It is Written: Scripture Citing Scripture. Essays in Honour of Barnabas Lindars, SSF

Written by D. Carson and H.G.M. Williamson (eds.) Reviewed By Mike Butterworth

This must be one of the best Festschrifts I have ever come across. The editors have managed somehow not only to get eminent scholars to work within a single area of study, but also to achieve balanced coverage. It is a condensed book, demanding detailed attention of the reader, and will appeal to advanced students rather than general readers. For a fuller description than mine of the contents of each essay see Expository TimesVol. 100, May 1989.

Howard Marshall gives an assessment of recent developments to start the ball rolling. I particularly valued his critique of Dodd, Sundberg, Lindars and Stendahl. This leads into the book’s main three parts: (a) The OT in the OT; (b) Between the Testaments; (c) The OT in the NT.

Hugh Williamson’s article on ‘history’ is closely argued. He spends most time on the work of Fishbane on ‘inner biblical exegesis’ in connection with the interpretation and application of the law. He disagrees only in specific details, arguing, for instance, that ‘it is written’ refers, in the work of the Chronicler, to a specific quotation, and that the post-exilic historians distinguished carefully between the written law and later interpretations of it.

John Day discusses the prophets’ use of the law, creation and other primeval traditions, historical and legendary traditions, the Psalms, and other prophets. Day’s radical viewpoint is evident in these titles, and his frequent use of words like ‘surely’, ‘manifestly’ and ‘clearly’ made this an unsatisfying contribution from my point of view.

A.A. Anderson deals with the way that ‘oracular material’, ‘historical traditions’ and ‘creation stories’ are used in the Psalms. There is some interesting interaction with other literature (including Day’s God’s Conflict with the Dragon and the Sea), though the conclusion is rather vague.

R.E. Clements’ more readable essay concentrates on ‘creation and its mythology’ and ‘the concept of tôrâ’ in Wisdom Literature, before closing with a discussion of the relation between Solomon and Wisdom.

In the second part of the book S.P. Brock traces the ideals that translators over the centuries have held. Philip Alexander works out a definition of the genre ‘rewritten Bible text’ by examining four case studies: Jubilees, the Genesis Apocryphon, Pseudo-Philo and Josephus. B.D. Chilton argues that pesher, Philonic allegory and midrash (as seen in the Mekilta) might be regarded as ‘genres within the species of biblical interpretation’. Andrew Chester investigates the way that Scripture is cited in various Qumran texts and Apocryphal/Deuterocanonical writings. C. Rowland argues that apocalyptic enabled people to continue to adhere to the Scriptures, and that it encouraged not only an other-worldly view, but also the striving for limited goals in the present age.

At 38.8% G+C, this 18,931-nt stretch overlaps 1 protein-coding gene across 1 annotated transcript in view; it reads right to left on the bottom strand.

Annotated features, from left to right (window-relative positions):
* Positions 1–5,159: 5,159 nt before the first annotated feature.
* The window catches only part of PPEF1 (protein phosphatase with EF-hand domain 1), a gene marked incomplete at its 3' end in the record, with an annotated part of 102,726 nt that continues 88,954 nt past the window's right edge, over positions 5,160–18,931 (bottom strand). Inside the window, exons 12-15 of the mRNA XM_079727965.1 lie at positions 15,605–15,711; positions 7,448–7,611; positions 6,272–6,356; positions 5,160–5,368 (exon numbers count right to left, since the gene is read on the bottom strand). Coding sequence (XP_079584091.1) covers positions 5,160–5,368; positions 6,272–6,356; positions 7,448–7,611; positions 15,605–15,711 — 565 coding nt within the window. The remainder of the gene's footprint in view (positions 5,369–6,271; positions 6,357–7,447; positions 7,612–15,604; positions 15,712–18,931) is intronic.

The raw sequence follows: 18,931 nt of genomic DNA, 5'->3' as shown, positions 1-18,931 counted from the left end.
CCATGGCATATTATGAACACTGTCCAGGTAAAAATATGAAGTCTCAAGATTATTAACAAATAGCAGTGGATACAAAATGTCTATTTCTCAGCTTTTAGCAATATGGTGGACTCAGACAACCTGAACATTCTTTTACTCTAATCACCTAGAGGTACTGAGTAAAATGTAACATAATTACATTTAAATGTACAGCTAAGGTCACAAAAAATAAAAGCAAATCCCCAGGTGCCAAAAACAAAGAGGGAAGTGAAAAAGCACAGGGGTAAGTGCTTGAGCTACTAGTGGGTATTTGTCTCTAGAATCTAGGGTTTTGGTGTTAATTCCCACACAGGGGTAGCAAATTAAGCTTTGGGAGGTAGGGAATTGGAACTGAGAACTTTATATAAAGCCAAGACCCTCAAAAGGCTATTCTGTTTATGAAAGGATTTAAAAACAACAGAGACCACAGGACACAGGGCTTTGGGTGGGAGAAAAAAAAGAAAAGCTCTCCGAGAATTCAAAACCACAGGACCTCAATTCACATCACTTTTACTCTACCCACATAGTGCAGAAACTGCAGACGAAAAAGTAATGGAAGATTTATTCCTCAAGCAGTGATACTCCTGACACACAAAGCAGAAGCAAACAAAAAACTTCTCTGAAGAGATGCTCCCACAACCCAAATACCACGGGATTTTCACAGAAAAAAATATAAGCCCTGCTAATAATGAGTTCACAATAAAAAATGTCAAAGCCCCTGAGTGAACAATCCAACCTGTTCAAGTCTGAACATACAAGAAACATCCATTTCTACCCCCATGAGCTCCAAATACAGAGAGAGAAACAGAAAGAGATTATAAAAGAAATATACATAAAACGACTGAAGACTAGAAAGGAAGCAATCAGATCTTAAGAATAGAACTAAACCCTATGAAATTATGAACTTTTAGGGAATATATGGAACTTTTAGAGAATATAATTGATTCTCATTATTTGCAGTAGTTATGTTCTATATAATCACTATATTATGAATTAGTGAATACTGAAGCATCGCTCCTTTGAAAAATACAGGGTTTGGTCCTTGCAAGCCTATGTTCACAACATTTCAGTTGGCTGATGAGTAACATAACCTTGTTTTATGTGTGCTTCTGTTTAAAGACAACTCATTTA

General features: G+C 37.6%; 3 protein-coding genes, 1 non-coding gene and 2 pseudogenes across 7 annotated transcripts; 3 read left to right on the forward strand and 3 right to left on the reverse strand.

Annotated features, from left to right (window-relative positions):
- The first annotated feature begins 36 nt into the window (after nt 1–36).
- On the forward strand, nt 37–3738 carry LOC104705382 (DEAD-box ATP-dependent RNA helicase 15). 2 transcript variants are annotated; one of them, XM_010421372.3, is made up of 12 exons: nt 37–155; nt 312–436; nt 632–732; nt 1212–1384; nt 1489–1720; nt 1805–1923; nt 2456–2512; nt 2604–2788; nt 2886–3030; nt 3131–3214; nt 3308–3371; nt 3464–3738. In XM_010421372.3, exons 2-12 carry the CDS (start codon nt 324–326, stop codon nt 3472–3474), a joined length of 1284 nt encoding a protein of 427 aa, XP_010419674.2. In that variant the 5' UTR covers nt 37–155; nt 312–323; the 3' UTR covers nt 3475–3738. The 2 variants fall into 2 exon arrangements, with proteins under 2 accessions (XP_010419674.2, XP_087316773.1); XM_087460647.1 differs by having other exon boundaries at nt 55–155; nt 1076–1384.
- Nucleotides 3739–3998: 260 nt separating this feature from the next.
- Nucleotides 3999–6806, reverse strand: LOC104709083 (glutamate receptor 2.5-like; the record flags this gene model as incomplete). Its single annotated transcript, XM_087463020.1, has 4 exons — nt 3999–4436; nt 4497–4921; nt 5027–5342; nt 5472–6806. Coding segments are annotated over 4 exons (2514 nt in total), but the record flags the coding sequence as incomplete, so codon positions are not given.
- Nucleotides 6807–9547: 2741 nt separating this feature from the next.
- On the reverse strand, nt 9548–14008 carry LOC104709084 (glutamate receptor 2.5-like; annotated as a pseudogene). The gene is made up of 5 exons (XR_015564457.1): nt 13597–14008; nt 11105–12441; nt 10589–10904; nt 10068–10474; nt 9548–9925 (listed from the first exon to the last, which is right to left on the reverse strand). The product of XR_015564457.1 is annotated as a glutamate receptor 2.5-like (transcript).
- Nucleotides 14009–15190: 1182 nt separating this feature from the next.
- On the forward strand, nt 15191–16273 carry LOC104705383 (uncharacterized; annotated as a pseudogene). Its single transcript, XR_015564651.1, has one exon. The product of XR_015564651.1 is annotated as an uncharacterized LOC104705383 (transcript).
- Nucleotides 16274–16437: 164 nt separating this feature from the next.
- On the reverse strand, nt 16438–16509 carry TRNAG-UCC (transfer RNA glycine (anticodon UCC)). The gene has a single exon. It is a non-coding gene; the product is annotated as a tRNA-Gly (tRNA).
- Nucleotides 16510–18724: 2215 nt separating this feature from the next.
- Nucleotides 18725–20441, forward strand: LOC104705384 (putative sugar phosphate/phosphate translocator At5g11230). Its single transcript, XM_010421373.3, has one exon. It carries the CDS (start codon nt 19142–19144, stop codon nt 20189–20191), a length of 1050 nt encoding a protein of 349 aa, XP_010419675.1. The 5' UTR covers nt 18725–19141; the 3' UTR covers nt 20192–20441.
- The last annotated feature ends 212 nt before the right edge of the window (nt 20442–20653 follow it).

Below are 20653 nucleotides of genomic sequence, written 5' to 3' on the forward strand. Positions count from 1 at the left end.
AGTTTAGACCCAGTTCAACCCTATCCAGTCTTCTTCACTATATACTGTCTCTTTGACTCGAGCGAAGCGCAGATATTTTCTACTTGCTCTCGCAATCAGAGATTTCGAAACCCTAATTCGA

On the NT Max Wilcox shows that the question of text form is more complicated than has been thought and that explanation of the origin must be left open. Graham Stanton deals with the sources of Matthew’s quotations and his adaptation of them for his particular theological purposes. Morna Hooker, after complaining about her allotment of a mere 4,000 words (which she clearly exceeds), confines her attention to Mark’s use of the Pentateuch. She concludes that it reflects tensions in the early Christian community but is remarkably consistent, and we may still learn from the way he tackled the problems.

C.K. Barrett looks at the actual citations of Scripture in Luke-Acts, concluding that Luke has found a way to combine ‘the restoration of Judaism with the call to the Gentiles’. D.A. Carson, dealing with the Johannine literature, points out how, in the Fourth Gospel, Jesus is shown to replace OT themes and institutions. He discusses the relation of proclamation to apologetic in the early church. D. Moody Smith, writing on the Pauline literature, produces the longest and probably the most comprehensive essay. A.T. Hanson supplements previous work by concentrating on exegesis of the same OT passages by the writer of Hebrews and his contemporaries. Richard Bauckham writes on James (his use of OT figures as religious and ethical paradigms), 1 Peter (prophetic interpretation and parenetic application), and 2 Peter (with Jude; on Noah and Lot). Finally, G.K. Beale offers an analysis of the various uses of the OT in Revelation.

Anyone undertaking serious study of ‘Scripture citing Scripture’ will find this an invaluable tool. The general reader will probably find it a difficult book to pick up.

Mike Butterworth

Principal, St Albans and Oxford Ministry Course